One of the
terrific things about Netlix streaming is the function that compares movies
you've seen and develops "Like this" lists for you, like a kind video
store employee before that once noble profession was overrun by snarky
teenagers. After searching for Hercules Unchained, one of my favorite b-movies,
I discovered a movie called Hercules Against Karate, an
Italian/Australian/Chinese production about a dim-witted strong man that is
sent to China to rescue the son of Chinese-Australian restaurateur. It's a
decent yarn with some goofy "didn't know my own strength" antics, but
more importantly it led to the discovery of this week's inaugural DITC entry:
1976's goofy, cheesy, and eminently likeable King Kung Fu.
The film plays like a silly homage to the classic Hollywood giant ape movie, only instead of a giant ape created by then state-of-the-art special effects, King Kung Fu is a man in a gorilla suit. And instead of kidnapping Fey Wray and climbing the Empire State Building in New York, he kidnaps a Pizza Hut waitress named Rae Fey and climbs the tallest building in Wichita, Kansas: a Holiday Inn. So, they didn’t exactly break the bank when financing this little oddity, but the low budget and slapdash parody is part of the charm.
The story begins with Jungle Jumper being lectured in China by his kung-fu teacher, a comically stereotypical fu-manchu wearing old man. After the teacher tries to steal a banana from our hero, he picks up the teacher and spins him around like a pinwheel. The teacher decides maybe it’s best if his student is out of his hair and sent to America, where he can inflict his skills on a different population. Once he arrives, Jungle Jumper is taken prisoner, renamed King Kung Fu, and exhibited in chains for the citizens of Wichita.
This becomes a popular story on the local news and it inspires two low-budget filmmakers to spring King Kung Fu from captivity and make a film about it. You can tell they’re serious because they have old movie posters on their walls. Of course, things do not go as planned and the King escapes, falls in love with the girlfriend of the lead filmmaker, the aforementioned Pizza Hut Waitress, steals her away, and is pursued by the inept Wichita police department, headed by a man with a distinctly homage-heavy speech pattern, Mr. J.W. Duke. After many comically slapdash action scenes, including one where the our hero apehandles a minor league baseball team, the story winds up at the Holiday Inn where Duke and his deputy, Pilgrim, attempt to rescue Rae Fay from Kung Fu’s clutches.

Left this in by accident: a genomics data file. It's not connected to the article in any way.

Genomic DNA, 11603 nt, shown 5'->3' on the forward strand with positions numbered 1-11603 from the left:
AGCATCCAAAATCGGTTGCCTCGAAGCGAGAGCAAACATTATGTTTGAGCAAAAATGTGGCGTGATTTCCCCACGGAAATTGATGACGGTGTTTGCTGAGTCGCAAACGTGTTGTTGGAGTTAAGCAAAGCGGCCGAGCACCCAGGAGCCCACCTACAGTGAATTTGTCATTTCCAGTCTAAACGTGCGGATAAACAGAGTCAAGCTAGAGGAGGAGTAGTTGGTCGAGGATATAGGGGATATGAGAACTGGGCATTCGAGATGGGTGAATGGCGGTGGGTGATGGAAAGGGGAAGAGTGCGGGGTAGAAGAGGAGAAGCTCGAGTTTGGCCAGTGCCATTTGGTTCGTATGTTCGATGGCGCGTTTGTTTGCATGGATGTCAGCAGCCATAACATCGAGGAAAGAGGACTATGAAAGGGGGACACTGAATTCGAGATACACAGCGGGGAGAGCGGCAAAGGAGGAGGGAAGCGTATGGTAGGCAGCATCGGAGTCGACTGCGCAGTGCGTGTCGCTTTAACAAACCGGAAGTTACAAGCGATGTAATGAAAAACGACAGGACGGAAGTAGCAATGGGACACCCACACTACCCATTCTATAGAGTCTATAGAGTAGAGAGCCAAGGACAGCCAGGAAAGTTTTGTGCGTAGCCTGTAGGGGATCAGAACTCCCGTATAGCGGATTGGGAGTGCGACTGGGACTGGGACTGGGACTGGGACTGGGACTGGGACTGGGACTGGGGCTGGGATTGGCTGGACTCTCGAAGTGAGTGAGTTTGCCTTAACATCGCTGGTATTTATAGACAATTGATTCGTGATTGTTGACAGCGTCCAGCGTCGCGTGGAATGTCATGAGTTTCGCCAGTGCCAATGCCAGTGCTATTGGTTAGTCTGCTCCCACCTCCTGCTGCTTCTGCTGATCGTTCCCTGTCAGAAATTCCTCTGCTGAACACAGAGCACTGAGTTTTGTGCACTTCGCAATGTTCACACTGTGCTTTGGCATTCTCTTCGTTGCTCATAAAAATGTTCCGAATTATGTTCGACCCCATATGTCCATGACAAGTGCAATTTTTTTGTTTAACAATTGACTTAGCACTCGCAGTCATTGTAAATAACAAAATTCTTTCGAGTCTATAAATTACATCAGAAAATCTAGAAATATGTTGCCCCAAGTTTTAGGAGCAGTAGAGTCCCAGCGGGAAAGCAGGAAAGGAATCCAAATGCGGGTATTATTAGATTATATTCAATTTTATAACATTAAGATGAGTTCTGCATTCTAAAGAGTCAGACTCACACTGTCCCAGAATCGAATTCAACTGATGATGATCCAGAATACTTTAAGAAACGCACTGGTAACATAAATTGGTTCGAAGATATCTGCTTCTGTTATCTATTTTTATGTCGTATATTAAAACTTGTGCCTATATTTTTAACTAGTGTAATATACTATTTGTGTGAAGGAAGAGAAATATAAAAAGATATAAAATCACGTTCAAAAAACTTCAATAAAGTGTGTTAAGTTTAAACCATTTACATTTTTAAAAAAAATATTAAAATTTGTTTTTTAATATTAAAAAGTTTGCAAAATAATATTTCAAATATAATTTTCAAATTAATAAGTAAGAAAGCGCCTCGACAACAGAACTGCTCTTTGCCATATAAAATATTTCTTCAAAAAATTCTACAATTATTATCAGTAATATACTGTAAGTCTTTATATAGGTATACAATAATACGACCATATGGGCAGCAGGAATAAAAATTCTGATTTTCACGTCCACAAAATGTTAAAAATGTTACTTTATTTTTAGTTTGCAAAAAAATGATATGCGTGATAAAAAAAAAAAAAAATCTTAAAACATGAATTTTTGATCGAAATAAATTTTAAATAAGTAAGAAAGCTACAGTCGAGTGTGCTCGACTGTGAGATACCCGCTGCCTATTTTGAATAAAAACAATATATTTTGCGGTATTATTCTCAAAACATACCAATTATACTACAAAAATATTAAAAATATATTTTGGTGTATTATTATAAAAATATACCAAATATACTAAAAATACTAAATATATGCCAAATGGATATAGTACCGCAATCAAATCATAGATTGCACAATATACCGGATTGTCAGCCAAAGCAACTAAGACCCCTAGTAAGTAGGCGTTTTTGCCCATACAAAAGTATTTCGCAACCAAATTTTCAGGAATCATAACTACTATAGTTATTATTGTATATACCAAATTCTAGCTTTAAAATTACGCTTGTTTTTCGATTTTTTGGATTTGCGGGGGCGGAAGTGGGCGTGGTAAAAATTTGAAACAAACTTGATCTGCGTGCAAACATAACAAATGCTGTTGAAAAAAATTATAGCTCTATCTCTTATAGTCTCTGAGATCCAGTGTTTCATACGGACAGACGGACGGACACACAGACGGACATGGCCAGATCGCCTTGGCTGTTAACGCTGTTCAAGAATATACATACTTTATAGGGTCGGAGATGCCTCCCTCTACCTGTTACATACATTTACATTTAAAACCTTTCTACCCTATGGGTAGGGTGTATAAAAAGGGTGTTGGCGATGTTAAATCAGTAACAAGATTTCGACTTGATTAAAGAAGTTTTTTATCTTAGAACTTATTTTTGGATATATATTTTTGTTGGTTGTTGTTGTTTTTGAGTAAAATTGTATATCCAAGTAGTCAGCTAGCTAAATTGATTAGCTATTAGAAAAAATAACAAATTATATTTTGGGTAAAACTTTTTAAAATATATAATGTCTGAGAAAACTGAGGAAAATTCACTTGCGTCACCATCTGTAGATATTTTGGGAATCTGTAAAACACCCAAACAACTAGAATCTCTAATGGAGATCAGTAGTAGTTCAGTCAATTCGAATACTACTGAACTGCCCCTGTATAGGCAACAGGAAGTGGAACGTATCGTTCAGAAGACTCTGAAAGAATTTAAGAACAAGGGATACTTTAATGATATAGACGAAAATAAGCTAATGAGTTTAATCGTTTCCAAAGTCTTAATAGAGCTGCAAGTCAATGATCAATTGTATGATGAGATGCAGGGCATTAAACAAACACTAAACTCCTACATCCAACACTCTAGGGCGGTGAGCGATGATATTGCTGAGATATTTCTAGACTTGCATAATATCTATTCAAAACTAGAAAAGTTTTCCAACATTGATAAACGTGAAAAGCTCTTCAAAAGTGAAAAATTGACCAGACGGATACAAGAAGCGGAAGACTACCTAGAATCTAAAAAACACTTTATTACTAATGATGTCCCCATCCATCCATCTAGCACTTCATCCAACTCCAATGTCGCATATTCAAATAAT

What sets King Kung Fu apart from many low budget spoof movies is the heart and goofy sensibility on display. It would make a great double feature with another low-budget romp, Jesus Christ Vampire Hunter, which also uses its economic restraints for its benefit. Most of the jokes in King Kung Fu are vaudevillian sight gags, complete with cartoonish sound effects straight from the Hannah Barbara library of wacky sounds. J.W. Duke’s terrible-but-great John Wayne impression is a consistent highlight, and the stop-motion animation during the conclusion is actually well done. Or, at least I was surprised to see something that complicated after watching a man in a gorilla suit toss dummies around in sped-up-motion for an hour.
this movie for anyone that has a penchant for low-budget, ridiculous fun. Hell,
I’d rather watch this movie that Peter Jackson’s bloated remake from three
decades later. There’s no one in King Kung Fu that approaches the level of
annoyance created by that wimpy sailor kid, but that’s a rant for a separate